Halifax is certainly a thriving habitat for European starlings — those annoying speckled black birds that call in long shrill sequences, disturbing my peaceful time reading on the rooftop terrace of the Halifax Central Library.
But what about all the other birds?
Amy Mui from the department of earth and environmental sciences at Dalhousie University is confident that once people are familiar with common birds such as starlings, “the more rare species start to pop up” and become obvious to bird-watchers.
“That’s where the fun and the thrill come in.”
With spring around the corner, migrating species are fluffing up their wings, getting ready to fly back to the shores of Nova Scotia. It’s a perfect time to encourage education about the province’s birds.
Join the bird coalition
The Bird Friendly Halifax coalition, supported by Nature Nova Scotia, is calling Haligonians to vote for one of their five candidates for city bird on their website by Mar. 31. Nominees include black-capped chickadee, northern cardinal, Canada warbler, and Atlantic puffin. This initiative follows the 2022 success of Halifax being declared an entry-level bird-friendly city — the first in Atlantic Canada.
All birds, even the annoying starlings, have an interesting story. The millions of starlings in North America trace their origins to a group of 100 birds released in Central Park in the early 1890s. All this was because Shakespeare enthusiasts were inspired by the mention of starlings in Henry IV, and wanted to spread that joy to America. Is it truly a joy though?
“[Starlings],” says Mui, “outcompete our native songbirds for nesting spaces and resources.”
For people wanting to help, she suggests putting up specialized nest boxes for specific native species that are inaccessible to the snarky starlings.
How about the warbler?
The Canada warbler stands out to me on the list of bird candidates. It is the only one that I had never heard of before, likely because it is endangered.
A tiny yellow bird with slate gray wings and a fashionable necklace of black markings, the Canada warbler prefers to hide in the forest or the swamp rather than brave the city streets. As an introvert, I can relate.
Luckily, one thing Halifax has going for itself is its strong urban tree cover compared to other major cities. With trees along its curbs, Point Pleasant Park, the public gardens and many wilderness areas close to the city, it provides ample habitat for birds like the Canada warbler.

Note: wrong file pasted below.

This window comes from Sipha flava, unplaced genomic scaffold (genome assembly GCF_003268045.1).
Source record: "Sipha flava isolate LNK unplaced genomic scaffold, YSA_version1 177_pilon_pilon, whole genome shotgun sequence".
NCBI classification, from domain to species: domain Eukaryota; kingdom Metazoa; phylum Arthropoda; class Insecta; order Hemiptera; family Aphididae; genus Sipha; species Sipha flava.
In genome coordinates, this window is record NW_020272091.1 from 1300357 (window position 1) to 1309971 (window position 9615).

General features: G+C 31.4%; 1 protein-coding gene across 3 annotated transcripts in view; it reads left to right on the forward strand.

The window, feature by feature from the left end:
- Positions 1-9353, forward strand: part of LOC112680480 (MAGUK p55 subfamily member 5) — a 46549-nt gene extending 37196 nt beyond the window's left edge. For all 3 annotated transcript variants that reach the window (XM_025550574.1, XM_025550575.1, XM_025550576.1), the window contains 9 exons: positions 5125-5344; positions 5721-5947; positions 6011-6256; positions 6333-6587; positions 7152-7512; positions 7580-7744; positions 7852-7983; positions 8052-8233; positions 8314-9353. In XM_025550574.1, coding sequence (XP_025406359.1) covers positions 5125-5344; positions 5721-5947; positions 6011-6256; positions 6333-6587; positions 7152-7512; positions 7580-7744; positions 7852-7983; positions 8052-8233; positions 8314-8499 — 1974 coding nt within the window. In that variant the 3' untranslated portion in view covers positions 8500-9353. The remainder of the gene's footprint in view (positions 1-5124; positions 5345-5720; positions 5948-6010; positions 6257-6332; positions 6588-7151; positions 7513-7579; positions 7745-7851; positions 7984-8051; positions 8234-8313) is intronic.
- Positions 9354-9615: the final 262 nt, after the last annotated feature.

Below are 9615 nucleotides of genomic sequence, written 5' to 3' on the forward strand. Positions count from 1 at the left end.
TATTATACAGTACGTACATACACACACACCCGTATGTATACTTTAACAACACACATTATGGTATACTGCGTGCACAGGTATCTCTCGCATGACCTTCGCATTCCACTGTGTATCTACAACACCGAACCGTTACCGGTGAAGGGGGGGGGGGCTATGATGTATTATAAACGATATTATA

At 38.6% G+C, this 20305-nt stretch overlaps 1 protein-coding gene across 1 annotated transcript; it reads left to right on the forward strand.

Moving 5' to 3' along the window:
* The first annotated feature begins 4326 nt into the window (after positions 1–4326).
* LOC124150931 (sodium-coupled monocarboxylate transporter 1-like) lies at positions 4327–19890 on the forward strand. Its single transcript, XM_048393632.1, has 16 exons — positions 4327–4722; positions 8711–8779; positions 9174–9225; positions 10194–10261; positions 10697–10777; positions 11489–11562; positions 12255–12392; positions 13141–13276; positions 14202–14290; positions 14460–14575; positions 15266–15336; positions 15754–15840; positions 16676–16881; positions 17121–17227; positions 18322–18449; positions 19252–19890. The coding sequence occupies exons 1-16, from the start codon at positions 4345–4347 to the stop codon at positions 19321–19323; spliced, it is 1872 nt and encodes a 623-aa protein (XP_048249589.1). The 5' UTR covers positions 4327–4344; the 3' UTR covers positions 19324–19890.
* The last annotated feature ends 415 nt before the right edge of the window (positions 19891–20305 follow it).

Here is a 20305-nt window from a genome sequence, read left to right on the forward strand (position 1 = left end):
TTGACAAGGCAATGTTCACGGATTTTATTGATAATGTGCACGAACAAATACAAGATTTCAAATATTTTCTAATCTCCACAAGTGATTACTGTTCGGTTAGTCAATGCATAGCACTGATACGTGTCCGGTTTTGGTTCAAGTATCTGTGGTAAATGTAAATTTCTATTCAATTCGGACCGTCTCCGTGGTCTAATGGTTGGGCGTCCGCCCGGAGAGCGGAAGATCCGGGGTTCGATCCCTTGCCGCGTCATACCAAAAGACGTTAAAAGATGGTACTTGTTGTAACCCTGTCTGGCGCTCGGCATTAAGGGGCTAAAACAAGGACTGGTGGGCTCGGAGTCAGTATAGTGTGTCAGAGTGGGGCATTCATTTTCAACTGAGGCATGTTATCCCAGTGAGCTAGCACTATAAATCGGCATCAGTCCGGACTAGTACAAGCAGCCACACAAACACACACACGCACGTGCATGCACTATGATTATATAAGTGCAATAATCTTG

Mui thinks we can do better.
“Following the same patterns [of other] bigger cities, we will eventually lose that green belt if we’re not careful about where we start to develop,” she says.
Save the green spaces and coastlines
The Blue Mountain Birch Cove Lakes Wilderness Area is a crucial green space in Halifax that is threatened by development. In its entirety, this area is comparable to the size of the Halifax Peninsula. With limited municipal and provincial funding to buy land, private lands at the edges of the Wilderness area are at risk of being sold to developers.
As well as protecting our forests and wetlands, we also need to pay attention to coastlines.
One of my first memories of moving to Nova Scotia from Ontario was discovering semipalmated plovers and sandpipers.
A cloud of chirping little birds swooped and spun in the air as if dancing then landed on the mudflat, in the hundreds. The plovers sport little black necklaces and the sandpipers are covered in brown speckles.
They come every year in late summer to forage for crabs on the coasts of Atlantic Canada and the eastern United States. We are a pit stop on their journey from the Arctic tundra to Central and South America.
Piping plovers, a relative of the semipalmated plover, did not make it onto the list of candidates but are still an important bird to know about, according to Mui.
According to a 2021 report by Saltwire, there were 50 known breeding pairs left in Nova Scotia that year. In 2020 there were only 45. The number this year could go either way.
Mui says that even seemingly innocent actions like walking dogs can disturb the plovers.
“[This is] why awareness is so important because [many] people aren’t aware that [the] beach they’re walking on is [a] nesting habitat for an endangered species.”
The whole campaign of choosing a city bird is all about awareness.
Let’s get educated about birds
The iconic Atlantic puffin is described by Bird Friendly Halifax coalition founder, Becky Parker, as having a charming “crash and tumble nature”. Whether you choose the puffin, the Canada warbler, or any of the other candidates, getting involved teaches us more about the birds that define Nova Scotia and which ones need our protection.
Mui’s students have researched the mortality causes of native birds, such as window collisions and house cats.
The awareness that this research created helped Halifax become an entry-level bird-friendly city. Along with applying this research to make real change, community engagement is another crucial next step toward making Halifax more bird-friendly.
Mui thinks of Jane Goodall, who said wisely “[that] people will only protect what they love.”
She looks forward to hanging a flag of the new city bird in a city hall window. I hope the birds flying by will see the flag and know they are appreciated.